Much like invisible walls, these are supremely frustrating and no more so than at clutch points in a match. How one of the largest publishers in the industry with one of the most popular games online that is growing day by day can still allow this to be broken is beyond sense.

Ubisoft has pledged to fix this, but the player base is still waiting.

4. Enemy Detection – Hitman Absolution

IO Interactive

Absolution came some 6 years after the now cult classic Blood Money and forget everything that made the Hitman titles so damn fun. Much like the Splinter Cell’s Sam Fisher, Agent 47 was seemingly going through a midlife crisis and was trying to be something he wasn’t.

Linear levels and a focus towards action were not the death knell for Absolution, but more the hypersensitive NPC’s patrolling every level in all corners.

Even when wearing a disguise, you’d be spotted across the map. There was a small meter to burn that let 47 put his head down… but that only made your disguise active until it was depleted.

This could’ve been due to pressure by the publisher at the time to make Hitman more of a bankable franchise, upping the focus on confrontation and action, but it truly did forget its roots. This wasn’t what Hitman was, and now with disguises being rendered almost useless, the only way to make it through this game was to remain hidden or go out guns blazing.

3. Interrogations – L.A. Noire


If you’ve ever watched a police interrogation scene you’ll know there’s normally a good cop and a bad cop, but when World War 2 veteran Cole Phelps is on the case, this is all out of the window. At any time there will be multiple button prompts to Contradict, Accuse or Agree with the person across from Cole, but out of nowhere, he will start screaming trying to find the truth.

Team Bondi went to great lengths to ensure that players could spot characters’ ticks and traits, to see if they were lying. Sadly, this was one of the reasons Bondi inevitably went under. When all was said and done, the facial capture was truly fantastic and will be held up for years to come, but none of this matted when Cole would sporadically overact without warning.

It didn’t matter whether it was a humble housewife or a convicted criminal, everyone was treated the same. Despite the ending that came out of left field, this was almost a perfect detective game, it just shamefully fell apart thanks to choices in the interrogation room.

2. Xenomorph – Alien Isolation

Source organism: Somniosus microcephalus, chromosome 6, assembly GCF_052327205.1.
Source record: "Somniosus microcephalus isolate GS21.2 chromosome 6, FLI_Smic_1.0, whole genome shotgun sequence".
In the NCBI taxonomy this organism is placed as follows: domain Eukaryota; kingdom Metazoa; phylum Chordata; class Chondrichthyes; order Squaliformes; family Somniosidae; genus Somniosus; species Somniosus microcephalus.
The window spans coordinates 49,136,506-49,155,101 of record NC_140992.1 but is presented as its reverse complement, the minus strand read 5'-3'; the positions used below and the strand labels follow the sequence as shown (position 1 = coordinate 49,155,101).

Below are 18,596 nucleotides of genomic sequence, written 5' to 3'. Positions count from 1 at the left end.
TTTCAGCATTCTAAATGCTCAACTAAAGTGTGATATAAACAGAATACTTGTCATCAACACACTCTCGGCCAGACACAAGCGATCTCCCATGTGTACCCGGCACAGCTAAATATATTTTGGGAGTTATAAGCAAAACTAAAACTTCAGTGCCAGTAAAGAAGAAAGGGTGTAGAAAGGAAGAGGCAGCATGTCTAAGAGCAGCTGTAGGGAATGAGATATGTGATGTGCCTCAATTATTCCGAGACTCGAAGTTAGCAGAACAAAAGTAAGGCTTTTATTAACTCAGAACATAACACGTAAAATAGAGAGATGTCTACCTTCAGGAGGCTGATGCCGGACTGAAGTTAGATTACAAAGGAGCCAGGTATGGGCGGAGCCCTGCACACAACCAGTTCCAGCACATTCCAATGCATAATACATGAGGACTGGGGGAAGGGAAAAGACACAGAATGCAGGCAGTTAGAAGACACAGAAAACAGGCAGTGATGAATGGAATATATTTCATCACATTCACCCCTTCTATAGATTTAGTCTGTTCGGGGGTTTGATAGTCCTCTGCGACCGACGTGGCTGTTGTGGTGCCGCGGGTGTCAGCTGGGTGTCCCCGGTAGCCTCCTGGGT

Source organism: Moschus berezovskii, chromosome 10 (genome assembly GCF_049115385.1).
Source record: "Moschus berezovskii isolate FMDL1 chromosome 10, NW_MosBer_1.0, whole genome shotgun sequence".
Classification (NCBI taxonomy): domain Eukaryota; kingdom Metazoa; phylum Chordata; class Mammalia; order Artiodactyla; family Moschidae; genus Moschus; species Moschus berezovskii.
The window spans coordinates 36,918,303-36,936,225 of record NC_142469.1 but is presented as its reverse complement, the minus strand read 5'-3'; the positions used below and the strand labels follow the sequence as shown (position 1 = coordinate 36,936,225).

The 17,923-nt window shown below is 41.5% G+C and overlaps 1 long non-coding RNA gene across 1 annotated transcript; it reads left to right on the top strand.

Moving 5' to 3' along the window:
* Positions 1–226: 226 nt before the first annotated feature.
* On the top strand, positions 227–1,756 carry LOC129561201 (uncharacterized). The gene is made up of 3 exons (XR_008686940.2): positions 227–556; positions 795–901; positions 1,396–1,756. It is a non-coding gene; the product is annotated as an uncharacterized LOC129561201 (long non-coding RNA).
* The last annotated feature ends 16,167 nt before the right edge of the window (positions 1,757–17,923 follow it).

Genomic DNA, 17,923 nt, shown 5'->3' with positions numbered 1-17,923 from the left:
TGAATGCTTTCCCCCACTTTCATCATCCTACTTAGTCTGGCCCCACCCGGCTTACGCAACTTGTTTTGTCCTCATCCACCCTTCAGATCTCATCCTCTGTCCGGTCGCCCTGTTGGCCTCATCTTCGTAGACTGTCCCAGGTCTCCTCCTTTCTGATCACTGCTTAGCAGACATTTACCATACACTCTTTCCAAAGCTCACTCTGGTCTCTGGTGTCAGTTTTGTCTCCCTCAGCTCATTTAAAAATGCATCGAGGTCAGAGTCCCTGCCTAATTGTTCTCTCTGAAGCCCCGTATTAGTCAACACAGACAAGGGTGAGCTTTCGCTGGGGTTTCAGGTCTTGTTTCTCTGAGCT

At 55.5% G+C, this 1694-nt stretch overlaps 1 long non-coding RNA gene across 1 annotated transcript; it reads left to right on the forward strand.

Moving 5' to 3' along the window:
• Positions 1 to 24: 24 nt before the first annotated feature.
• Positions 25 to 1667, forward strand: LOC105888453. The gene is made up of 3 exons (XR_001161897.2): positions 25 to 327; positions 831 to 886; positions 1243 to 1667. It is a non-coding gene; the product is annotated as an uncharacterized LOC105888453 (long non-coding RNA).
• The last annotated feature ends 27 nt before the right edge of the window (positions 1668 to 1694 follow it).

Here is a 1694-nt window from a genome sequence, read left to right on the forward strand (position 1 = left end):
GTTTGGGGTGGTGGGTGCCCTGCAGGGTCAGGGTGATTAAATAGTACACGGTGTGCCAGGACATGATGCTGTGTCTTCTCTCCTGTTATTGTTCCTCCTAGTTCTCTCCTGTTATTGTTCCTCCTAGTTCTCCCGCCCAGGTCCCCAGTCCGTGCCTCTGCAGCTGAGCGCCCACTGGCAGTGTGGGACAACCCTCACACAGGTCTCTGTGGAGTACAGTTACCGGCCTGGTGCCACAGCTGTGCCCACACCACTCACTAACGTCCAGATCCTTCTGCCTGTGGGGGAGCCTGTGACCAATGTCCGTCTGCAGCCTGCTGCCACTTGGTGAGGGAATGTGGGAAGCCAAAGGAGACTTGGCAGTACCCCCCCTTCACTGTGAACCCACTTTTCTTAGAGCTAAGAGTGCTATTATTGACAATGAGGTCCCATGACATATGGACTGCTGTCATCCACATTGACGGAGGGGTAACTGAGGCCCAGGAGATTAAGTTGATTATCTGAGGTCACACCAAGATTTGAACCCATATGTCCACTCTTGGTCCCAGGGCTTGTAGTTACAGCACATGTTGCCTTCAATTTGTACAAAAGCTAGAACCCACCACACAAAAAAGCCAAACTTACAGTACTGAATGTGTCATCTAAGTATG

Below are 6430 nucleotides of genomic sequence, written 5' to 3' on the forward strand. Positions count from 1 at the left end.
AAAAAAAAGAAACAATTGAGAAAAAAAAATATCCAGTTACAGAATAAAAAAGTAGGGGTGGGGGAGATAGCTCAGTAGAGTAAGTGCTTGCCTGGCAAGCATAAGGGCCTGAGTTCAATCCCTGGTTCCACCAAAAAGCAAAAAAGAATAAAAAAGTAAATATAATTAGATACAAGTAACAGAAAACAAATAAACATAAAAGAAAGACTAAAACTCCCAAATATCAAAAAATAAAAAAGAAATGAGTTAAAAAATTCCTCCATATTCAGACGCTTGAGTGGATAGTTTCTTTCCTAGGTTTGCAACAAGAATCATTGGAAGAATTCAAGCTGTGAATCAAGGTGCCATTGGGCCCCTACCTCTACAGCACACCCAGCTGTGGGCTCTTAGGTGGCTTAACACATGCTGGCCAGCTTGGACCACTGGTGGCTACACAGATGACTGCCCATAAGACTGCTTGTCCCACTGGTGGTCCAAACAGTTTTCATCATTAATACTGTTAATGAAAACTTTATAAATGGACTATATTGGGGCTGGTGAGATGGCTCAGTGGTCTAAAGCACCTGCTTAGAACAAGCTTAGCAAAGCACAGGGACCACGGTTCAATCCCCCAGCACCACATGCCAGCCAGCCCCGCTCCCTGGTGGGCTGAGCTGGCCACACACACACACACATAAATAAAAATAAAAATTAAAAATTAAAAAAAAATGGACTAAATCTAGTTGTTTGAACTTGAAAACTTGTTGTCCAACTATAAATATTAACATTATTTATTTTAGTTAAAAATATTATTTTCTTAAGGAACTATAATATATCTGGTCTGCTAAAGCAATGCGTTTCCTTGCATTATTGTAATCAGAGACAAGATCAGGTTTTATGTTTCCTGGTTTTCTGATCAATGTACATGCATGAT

What’s more terrifying than a date night all alone on a ship in outer space with a Xenomorph? Well, that Xenomorph knowing where you are at all times.

This is because the Alien’s A.I. in question has two “brains” that are in constant battle against one another. One knows where you might be hiding at all times, whilst the other is none the wiser, but constantly hunting. So now just picture the classic movie in which Ripley is trying to escape and then bam, the Xenomorph appears right in front of her and it’s all over.

This will sometime happen for no viable reason other than the good brain has let the information slip to the hunting brain. The Xenomorph will be magnetised towards the player with no hope of escape, and if you’re miles from the last checkpoint… it just sucks.

In Isolation, no one will hear you scream.

1. The “Body Scan” – Splinter Cell: Pandora Tomorrow


Pandora Tomorrow is the runt of the litter when it comes to the original Splinter Cell trilogy. Building on the original in almost every conceivable by expanding Fisher’s move set, weaponry and gadgets, the “body scan” strike penalty was extremely heightened this time around.

The name given to when the game “scans” the entire environment for enemies you’ve not completely hidden in shadow, even if they were out the way or stuffed into a back alley, you’d get an alarm warning regardless.

On top of this, Pandora Tomorrow’s scan mechanic was so harsh, it meant almost every time a body was “found”, the alarm level was raised by one. If Sam hit three that was game over, and in some instances, this would lock players into an inescapable whirlpool of failure.

Better have a backup save ready or restart the mission because otherwise, that was the end for Third Echelon’s top agent.